The U.S. military is so short of doctors that there might not be enough of them to give adequate care to the wounded if war should break out, Army Secretary Clifford L. Alexander Jr. said yesterday.
Terming military health care a "very grave" problem, Alexander said it would be "tragic" if the armed services fail to prepare medically for "a high casualty rate in this era of sophisticated weaponry."
Alexander's grim report to the annual meeting of the Association of Military Surgeonos is the latest warning of a crisis in military health care, both for people on active duty and their dependents.
The basic problem is that there are not enough military doctors to go around. At the same time, there is widespread disillusionment among those physicians already in the service, leading to resignations which make the present shortage even more severe. There is no draft law to enable the services to make up shortages.
"The most disturbing aspect of the problem from my perspective," Alexander said yesterday, "is that the current status means we may not be able to ensure adequate medical support of a major conflict in Europe.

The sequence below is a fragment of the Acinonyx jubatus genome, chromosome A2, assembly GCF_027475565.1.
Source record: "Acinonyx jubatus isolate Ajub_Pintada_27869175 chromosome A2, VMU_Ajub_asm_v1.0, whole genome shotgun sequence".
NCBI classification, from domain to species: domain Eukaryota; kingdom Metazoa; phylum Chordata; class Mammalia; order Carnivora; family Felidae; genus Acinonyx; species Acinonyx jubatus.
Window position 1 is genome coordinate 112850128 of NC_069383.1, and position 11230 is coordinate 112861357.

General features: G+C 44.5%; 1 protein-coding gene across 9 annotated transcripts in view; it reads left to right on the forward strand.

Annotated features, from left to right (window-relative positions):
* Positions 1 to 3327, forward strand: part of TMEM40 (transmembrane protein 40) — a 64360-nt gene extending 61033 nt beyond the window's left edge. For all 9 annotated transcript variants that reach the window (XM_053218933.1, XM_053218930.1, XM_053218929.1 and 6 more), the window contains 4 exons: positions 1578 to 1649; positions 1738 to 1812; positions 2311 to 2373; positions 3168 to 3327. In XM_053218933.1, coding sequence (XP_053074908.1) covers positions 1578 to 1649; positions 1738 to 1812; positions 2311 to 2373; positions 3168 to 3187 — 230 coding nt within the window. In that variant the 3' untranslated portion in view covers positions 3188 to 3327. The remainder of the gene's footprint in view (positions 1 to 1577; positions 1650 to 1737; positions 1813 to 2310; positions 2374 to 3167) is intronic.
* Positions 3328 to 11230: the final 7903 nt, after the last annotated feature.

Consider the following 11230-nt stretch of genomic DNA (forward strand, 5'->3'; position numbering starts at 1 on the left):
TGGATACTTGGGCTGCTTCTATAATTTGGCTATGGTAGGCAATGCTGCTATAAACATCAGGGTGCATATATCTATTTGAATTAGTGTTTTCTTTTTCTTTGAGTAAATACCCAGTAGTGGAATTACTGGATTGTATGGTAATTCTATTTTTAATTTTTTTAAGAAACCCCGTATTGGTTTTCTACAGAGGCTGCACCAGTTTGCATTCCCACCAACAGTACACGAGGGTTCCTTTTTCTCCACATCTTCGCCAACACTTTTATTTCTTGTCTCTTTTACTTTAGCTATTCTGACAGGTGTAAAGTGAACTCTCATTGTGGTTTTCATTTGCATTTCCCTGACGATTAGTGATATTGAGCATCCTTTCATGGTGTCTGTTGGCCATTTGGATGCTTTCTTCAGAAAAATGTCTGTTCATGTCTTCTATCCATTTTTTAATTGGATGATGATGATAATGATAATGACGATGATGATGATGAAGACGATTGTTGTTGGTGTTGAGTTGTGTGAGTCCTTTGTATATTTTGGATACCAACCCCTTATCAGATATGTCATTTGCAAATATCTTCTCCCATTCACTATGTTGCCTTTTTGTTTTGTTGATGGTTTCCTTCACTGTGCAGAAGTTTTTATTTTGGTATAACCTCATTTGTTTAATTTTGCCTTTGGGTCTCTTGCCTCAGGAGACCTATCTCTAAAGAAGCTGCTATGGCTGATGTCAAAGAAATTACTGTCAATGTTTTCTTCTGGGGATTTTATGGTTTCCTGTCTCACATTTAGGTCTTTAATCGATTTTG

"We can anticipate a high casualty rate in this era of sophisticated weaponry," Alexander continued. "Even the possibility of exposure to chemical, biological or nuclear measures cannot be entirely ruled out in light of what we know of Soviet war fighting doctrine."
Alexander said that "the crux" of the problem is the shortage of doctors, but recruiting them into the armed services "is not an easy task."
Pentagon health executives complain that the scholarships the military services can offer to future doctors are not as attractive as those available from the Health, Education and Welfare Department. They are pushing to eliminate the differences.
The Army figures it needs 5,856 doctors on active duty but only has 4,140 at the moment, a shortage of 1,716 physicians. The doctor shortage in the reserve unit, Alexander said, is "particularly acute."
The Army secretary said two-thirds of the medical support if war came would come from the serve forces. Given the shortages, Alexander said, "perhaps the time has come to consider some sort of reserve obligation for beneficiaries of all government-funded scholarship programs."
Some government officials have concluded that the only long-term solution to the problem of caring for people on active duty, retired military people and dependents is to contract more medical services out to civilian doctors. Alexander yesterday indicated he felt there was a limit as to how much of this care should be contracted out.
"Providing medical care for the military by the military" is the most cost-effective way to do it," the Army secretary said.